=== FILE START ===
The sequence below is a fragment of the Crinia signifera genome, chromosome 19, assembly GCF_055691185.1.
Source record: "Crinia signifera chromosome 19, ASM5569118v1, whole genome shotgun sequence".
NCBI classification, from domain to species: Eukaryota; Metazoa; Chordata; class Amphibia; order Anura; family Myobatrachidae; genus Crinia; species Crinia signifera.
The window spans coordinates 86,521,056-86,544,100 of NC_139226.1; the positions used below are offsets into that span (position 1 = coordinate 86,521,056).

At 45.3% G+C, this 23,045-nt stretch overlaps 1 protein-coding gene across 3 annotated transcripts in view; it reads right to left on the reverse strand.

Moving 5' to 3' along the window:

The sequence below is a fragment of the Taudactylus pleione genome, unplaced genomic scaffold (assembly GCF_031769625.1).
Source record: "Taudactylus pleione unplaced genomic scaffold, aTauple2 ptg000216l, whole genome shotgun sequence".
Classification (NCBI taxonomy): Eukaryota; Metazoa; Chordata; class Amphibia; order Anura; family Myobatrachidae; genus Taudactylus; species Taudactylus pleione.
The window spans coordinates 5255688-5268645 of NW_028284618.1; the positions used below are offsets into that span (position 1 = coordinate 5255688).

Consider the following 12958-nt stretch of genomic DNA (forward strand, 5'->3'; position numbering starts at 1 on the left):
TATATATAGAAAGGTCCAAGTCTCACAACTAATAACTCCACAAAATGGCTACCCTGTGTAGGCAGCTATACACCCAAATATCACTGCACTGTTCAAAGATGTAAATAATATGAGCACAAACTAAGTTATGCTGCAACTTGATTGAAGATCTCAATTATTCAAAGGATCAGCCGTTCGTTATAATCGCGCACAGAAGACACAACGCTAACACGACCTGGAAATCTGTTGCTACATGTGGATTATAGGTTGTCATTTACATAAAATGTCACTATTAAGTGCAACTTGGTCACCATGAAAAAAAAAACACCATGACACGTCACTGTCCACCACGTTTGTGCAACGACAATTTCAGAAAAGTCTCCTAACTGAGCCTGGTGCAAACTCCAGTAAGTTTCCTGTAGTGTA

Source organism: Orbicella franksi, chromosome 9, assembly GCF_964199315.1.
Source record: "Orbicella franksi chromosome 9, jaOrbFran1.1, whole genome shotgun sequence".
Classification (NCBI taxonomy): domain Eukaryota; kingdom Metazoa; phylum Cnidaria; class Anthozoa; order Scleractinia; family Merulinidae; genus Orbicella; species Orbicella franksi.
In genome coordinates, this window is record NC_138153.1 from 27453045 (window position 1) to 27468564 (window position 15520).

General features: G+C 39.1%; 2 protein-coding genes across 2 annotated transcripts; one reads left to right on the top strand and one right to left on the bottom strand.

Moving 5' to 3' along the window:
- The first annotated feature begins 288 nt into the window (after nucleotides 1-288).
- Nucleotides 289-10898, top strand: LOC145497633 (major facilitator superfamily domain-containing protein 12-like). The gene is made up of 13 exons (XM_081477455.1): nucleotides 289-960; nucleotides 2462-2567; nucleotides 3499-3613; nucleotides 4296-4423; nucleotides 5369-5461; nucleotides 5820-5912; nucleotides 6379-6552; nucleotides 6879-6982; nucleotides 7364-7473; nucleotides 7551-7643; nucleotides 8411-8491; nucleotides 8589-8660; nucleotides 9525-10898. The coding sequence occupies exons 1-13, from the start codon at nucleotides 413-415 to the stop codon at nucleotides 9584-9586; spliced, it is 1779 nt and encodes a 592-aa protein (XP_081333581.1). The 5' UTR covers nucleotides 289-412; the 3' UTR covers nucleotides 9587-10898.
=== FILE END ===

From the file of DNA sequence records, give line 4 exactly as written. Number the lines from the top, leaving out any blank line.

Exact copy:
The window spans coordinates 86,521,056-86,544,100 of NC_139226.1; the positions used below are offsets into that span (position 1 = coordinate 86,521,056).